The public health burden of osteoarthritis (OA) is substantial. It is the most common form of arthritis, increasing in prevalence over time. The disability and cost related to the disease are high, and effective treatments for the condition are few, limited to physical therapy, analgesia, and then total joint replacement. Therefore, there is an urgent need to better understand the underlying etiology of this disease and to identify effective treatments for the condition. To date, no credible combined structure and symptom modifying intervention has been identified, perhaps because efforts have been focused on the wrong timeframe of disease. The window of opportunity to provide an effective intervention may only exist prior to the development of OA or early in the development of OA. Studying patients with early disease is challenging, however, because there is no consensus on case definition and symptom assessment in this group. An innovative approach to this problem, capitalizes on the substantial genetic component of knee OA. We will use the parental phenotype for case definition, where the disease is well-established, but our focus will be on risk factors in their offspring, where disease has either not yet occurred or is less well-established. Differences in modifiable risk factors of case versus control offspring could inform interventions that may prevent incident disease or progression of early disease. The Osteoarthritis Initiative (OAI) is an observational study where 4796 participants have been followed for 8 years and knee OA status will be available. Leveraging data already obtained about disease status and the existing OAI infrastructure to access parents of potential participants, provides a unique opportunity to deploy this proposed study. Although studying offspring of participants has the appeal of studying an earlier timeframe of disease, it also has its attendant challenges, including contacting and recruiting potential offspring participants within the framework of the OAI, while respecting their privacy and confidentiality. Therefore, in this grant application, we propose a pilot study to comprehensively assess feasibility of deploying a large scale offspring study and to obtain preliminary data to inform an R01 application to fund such a study. The two aims of this study are (1) to assess feasibility of deploying an offspring study within the OAI and (2) to assess whether it is possible to use known and exploratory offspring risk factors to predict the parental OA phenotype. Obtain preliminary data that would inform an R01 application to fund a larger scale study of the OAI Offspring. This study would break new ground by implementing a novel exploratory study design in a disease that is a major public health problem for which few effective treatments currently exist.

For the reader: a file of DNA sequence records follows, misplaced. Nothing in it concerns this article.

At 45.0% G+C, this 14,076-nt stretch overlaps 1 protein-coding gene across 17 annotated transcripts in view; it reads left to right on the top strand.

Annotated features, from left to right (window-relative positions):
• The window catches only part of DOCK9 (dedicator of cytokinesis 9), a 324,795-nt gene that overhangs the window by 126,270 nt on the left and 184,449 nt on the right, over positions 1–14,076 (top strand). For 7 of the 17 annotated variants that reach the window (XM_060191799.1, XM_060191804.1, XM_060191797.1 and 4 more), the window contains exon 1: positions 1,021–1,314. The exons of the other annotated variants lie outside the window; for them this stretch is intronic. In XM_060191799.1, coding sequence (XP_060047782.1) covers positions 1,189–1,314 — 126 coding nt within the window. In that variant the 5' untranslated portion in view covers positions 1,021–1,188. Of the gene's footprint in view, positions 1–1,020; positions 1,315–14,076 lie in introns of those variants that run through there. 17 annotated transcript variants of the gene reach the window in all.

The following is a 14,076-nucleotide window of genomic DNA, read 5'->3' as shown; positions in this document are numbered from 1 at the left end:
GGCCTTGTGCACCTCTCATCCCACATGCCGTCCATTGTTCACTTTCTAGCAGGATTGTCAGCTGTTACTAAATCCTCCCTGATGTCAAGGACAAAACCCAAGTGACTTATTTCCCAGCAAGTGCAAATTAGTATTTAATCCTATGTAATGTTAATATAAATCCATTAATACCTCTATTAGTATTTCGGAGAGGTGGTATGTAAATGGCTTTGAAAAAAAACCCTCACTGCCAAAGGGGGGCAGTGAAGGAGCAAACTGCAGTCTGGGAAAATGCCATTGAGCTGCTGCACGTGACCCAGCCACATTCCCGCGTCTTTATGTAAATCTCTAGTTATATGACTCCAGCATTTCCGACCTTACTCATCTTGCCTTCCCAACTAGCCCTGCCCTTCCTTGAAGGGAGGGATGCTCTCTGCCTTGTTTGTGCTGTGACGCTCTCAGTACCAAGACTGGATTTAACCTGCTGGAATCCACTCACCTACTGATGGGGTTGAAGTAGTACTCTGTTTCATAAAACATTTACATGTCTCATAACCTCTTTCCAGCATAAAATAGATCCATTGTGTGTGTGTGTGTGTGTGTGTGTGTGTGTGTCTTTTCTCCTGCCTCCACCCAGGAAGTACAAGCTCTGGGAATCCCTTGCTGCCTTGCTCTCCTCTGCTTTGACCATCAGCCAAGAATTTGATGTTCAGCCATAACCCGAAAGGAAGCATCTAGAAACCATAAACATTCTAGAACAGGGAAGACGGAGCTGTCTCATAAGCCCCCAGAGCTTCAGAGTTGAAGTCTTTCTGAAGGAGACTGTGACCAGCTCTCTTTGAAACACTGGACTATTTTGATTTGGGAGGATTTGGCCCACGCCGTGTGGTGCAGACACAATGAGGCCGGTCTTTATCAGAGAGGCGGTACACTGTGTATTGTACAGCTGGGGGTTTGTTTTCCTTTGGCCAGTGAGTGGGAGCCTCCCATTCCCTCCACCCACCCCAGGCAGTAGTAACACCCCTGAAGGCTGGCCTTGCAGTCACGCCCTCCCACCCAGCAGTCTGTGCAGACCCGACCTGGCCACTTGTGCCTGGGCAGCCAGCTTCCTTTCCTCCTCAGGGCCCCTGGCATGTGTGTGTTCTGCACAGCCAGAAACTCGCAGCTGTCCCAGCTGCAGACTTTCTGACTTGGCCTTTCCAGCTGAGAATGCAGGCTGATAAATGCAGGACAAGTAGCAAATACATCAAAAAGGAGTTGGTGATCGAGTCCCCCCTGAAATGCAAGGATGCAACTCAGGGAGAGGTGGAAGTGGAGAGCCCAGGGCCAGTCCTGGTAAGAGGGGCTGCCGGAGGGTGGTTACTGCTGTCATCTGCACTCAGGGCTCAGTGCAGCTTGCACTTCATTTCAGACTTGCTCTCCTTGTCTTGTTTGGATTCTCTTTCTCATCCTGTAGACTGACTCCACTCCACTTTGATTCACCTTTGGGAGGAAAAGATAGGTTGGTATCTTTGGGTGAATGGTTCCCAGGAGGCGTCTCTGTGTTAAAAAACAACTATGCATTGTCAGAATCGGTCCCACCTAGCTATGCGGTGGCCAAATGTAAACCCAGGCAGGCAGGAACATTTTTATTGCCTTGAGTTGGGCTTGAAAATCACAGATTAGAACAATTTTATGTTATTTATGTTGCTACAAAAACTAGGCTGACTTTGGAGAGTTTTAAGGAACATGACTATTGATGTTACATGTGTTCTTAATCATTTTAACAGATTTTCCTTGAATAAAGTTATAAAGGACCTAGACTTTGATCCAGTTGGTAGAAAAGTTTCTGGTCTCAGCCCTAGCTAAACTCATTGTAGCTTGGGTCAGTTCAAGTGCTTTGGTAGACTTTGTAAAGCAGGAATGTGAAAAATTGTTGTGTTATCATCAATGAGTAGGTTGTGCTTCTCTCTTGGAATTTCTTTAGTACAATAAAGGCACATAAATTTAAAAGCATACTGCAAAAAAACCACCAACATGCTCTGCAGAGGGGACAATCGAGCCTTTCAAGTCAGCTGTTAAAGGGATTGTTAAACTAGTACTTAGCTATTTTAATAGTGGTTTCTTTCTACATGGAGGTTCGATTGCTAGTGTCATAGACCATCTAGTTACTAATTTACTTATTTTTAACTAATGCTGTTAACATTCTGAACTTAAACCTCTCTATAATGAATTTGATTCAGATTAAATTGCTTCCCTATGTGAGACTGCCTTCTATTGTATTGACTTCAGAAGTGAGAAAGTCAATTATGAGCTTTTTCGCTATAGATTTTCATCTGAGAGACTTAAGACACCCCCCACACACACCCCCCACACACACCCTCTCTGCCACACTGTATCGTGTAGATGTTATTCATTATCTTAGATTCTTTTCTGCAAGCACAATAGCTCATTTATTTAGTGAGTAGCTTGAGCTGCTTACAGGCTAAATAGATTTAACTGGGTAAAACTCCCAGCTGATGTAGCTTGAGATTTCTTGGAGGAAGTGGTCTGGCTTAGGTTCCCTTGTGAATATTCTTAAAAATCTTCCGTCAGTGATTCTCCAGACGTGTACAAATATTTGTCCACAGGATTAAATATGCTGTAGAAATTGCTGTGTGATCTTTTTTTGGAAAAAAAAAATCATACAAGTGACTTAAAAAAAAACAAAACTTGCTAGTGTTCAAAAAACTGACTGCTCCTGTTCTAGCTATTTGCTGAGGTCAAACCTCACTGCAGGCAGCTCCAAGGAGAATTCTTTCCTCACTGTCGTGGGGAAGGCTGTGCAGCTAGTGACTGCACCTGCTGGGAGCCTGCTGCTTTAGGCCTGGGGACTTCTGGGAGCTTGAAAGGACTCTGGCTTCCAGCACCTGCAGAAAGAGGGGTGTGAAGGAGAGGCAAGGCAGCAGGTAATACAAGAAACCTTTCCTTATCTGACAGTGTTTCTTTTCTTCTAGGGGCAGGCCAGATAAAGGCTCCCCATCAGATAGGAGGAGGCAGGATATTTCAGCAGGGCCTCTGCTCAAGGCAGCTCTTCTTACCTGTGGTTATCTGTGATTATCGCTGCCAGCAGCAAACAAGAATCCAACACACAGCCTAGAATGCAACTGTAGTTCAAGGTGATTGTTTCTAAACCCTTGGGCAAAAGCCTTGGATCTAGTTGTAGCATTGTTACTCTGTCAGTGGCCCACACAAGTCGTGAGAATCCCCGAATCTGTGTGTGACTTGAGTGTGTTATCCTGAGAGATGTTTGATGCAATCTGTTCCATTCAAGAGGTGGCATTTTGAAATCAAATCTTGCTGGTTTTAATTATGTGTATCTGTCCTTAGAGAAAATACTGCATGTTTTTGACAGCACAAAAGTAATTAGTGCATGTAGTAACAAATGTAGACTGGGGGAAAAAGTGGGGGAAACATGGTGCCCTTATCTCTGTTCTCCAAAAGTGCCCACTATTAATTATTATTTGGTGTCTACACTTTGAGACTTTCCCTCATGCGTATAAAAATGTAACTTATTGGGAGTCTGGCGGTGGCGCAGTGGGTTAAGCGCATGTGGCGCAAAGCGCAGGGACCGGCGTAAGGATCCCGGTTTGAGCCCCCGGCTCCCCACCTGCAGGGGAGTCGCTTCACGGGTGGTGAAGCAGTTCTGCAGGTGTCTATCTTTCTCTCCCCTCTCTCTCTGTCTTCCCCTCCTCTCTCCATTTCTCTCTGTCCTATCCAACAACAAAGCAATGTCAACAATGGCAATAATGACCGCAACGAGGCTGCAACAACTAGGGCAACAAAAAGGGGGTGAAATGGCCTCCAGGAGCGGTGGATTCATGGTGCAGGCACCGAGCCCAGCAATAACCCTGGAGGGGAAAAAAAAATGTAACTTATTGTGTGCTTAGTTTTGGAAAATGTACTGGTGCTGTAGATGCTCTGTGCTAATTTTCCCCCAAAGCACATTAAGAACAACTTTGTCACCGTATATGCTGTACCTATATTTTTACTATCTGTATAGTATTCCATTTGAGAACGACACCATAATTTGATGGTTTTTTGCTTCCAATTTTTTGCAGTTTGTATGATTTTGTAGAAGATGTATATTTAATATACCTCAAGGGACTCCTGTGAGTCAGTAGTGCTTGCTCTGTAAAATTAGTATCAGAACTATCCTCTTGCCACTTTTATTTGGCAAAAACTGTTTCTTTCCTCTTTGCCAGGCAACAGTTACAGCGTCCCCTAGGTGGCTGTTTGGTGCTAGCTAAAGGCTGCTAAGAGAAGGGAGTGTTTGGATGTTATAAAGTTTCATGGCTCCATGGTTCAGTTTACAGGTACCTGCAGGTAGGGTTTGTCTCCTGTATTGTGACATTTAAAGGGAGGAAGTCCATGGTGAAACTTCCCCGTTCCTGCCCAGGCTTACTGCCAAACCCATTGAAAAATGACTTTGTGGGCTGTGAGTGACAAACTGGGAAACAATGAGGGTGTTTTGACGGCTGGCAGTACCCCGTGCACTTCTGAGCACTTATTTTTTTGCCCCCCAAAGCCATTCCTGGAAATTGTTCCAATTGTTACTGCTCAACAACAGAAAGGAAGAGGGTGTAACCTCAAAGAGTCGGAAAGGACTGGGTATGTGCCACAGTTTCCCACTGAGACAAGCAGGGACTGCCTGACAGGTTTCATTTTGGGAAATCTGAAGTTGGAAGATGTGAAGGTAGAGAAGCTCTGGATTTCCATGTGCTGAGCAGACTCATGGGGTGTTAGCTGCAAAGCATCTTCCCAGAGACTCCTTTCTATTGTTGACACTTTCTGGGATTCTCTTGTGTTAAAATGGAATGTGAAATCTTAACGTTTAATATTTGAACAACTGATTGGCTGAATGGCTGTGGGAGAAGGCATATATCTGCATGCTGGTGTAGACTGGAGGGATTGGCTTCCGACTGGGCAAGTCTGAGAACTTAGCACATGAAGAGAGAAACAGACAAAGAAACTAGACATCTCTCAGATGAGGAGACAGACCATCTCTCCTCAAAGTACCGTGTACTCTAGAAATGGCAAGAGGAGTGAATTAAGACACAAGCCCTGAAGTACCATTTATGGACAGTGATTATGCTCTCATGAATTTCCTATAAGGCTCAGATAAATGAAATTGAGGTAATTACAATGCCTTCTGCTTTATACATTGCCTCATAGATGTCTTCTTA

Public Health Relevance

Osteoarthritis is the most common form of arthritis, the source of substantial disability. There are few identified effective treatments for this disease, perhaps because we have been studying this disease after it is already well-established. In this study, we propose to study the adult children of people who do and do not have knee osteoarthritis to hopefully identify possible risk factors that are potentially modifiable and prevent the development of the disease.

Agency
National Institute of Health (NIH)
Institute
National Institute of Arthritis and Musculoskeletal and Skin Diseases (NIAMS)
Type
Small Research Grants (R03)
Project #
5R03AR069323-03
Application #
9395791
Study Section
Special Emphasis Panel (ZAR1)
Program Officer
Lester, Gayle E
Project Start
2016-03-01
Project End
2018-11-30
Budget Start
2017-12-01
Budget End
2018-11-30
Support Year
3
Fiscal Year
2018
Total Cost
Indirect Cost
Name
Baylor College of Medicine
Department
Internal Medicine/Medicine
Type
Schools of Medicine
DUNS #
051113330
City
Houston
State
TX
Country
United States
Zip Code
77030